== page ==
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Justin Boston knew a win was within his reach. Yet to earn that win, Boston had to phase out the distractions around him.
There was an up-and-coming driver immediately behind him, who threatened to take his lead. There were big-name drivers who had issues with tire wear on long runs.
And there was the potential threat of an ill-timed caution.
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Boston found a way to tune out the distractions Sunday at the Menards 200 at Toledo Speedway. He continued driving, and the 24-year-old held off a charge by Mason Mitchell in the final 10 laps to earn his first ARCA Racing Series win.
“I was a little worried about us getting some fender damage in the pits, honestly,” said Boston, who finished ahead of Mitchell and Matt Tifft. “It didn’t seem like it affected us so after we ran a couple laps, it kind of escaped my mind.”
Boston was one of five drivers to lead the race, and stayed among the top five drivers through the course of the race, which had only four caution flags. Boston took the lead on the 181st lap but a fifth caution in those late laps could have reshuffled the entire lineup.
“I saw Frank [Kimmel] and it looked like he had something happen to his race car,” Boston, a Baltimore native, said. “I was worried about the cautions, and I knew that if we had another caution come out, we were going to have our work cut out for us. Fortunately, it didn’t.”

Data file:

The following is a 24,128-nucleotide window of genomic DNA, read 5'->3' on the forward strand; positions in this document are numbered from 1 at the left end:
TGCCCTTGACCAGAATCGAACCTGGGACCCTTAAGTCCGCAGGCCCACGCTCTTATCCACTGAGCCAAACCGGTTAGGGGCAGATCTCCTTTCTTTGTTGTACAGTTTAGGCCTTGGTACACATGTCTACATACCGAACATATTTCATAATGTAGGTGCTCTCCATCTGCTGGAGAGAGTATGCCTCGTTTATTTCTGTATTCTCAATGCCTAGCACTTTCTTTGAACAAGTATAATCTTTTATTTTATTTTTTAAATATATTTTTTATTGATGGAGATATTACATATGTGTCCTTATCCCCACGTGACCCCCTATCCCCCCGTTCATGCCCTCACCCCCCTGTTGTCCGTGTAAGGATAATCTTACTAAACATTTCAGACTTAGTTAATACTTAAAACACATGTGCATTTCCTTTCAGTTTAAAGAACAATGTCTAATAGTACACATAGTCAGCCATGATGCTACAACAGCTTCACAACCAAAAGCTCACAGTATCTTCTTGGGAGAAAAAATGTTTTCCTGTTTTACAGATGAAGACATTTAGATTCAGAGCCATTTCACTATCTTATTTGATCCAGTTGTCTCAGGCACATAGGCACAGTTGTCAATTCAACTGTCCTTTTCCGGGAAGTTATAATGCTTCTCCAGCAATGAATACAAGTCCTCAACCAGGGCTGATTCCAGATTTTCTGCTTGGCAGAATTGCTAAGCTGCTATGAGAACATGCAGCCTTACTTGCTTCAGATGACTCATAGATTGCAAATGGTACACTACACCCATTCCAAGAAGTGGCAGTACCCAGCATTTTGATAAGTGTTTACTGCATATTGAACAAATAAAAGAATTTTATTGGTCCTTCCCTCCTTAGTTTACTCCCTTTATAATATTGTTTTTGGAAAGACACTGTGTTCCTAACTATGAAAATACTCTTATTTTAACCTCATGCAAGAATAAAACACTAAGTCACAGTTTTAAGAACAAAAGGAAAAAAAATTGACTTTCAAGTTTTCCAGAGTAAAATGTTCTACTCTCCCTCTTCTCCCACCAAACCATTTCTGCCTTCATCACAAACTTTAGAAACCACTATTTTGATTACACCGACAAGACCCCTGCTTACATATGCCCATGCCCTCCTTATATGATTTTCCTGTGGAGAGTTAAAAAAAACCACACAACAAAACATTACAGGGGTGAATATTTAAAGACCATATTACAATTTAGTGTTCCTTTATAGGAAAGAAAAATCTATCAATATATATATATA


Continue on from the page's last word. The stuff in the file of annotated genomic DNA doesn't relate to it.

Boston took his first lead on an inside move at the second turn of the 77th lap, until Thomas Praytor hit the wall at Turn 3 on the 102nd lap to bring out the race’s third caution.
Kyle Benjamin’s lead off the restart was short as Grant Enfinger overtook the 16-year-old on lap 115, between the third and fourth turns on the half-mile oval.
Enfinger’s lead bridged the final caution of the race; he led for 67 laps until Boston made his move with less than 25 left. Boston and Enfinger drove side-by-side and traded the lead on four consecutive laps before Boston took over the lead with 19 left in the race.
“I was just focused on getting back by Grant and doing all I could to get by him,” Boston said.
“We were pretty equal, so I was doing all I could to get back by him.”
Tire issues ultimately forced Enfinger to pit late in the race, which gave Mitchell a final chance to take the lead from Boston. Boston didn’t let up, even with Mitchell on his back bumper with a handful of laps remaining.
“We had some opportunities there, with six to go,” said Mitchell, who won the Menards 200 pole on Saturday.
“I made too big of a mistake getting through there, lost a nose and that was the end of our day.”
Boston didn’t allow one final distraction to faze him.
“I knew Mason was good and he got held back a few spots in the pits,” Boston said.
“I wasn’t sure if he was going to make it back up there or not. It looked like he was right on our tail there. I didn’t see too much of him. I was just worried about getting the checkers.”
RACING BLOODLINES: Justin Allison, the grandson of International Motorsports Hall of Fame driver Donnie Allison and nephew of Daytona 500 winner Bobby Allison, finished 10th in the Menards 200, his short-track debut in the ARCA Racing Series.
Allison made his ARCA debut last season and finished 19th in the International Motorsports Hall of Fame 200 May 3 at Talladega (Ala.) Superspeedway and ran 12 laps before he was involved in an accident Feb. 22 in the Lucas Oil 200 at Daytona International Speedway.
PREVIOUS WINNER: Ken Schrader, a former NASCAR Sprint Cup driver and last year’s Menards 200 winner, finished fourth on Sunday. Schrader, 58, owns Ken Schrader Racing, I-55 Raceway in Pevely, Mo., and is a co-owner of Macon (Ill.) Speedway.
In addition to overseeing his race team, Schrader plans to drive in 10 ARCA races this season, in the NASCAR Camping World Truck Series race July 23 at Eldora Speedway in Rossburg, Ohio, in a handful of NASCAR K&N Series races and in at least 65 dirt-track races this year.
Schrader also won the Menards 200 in 2004 and 2005.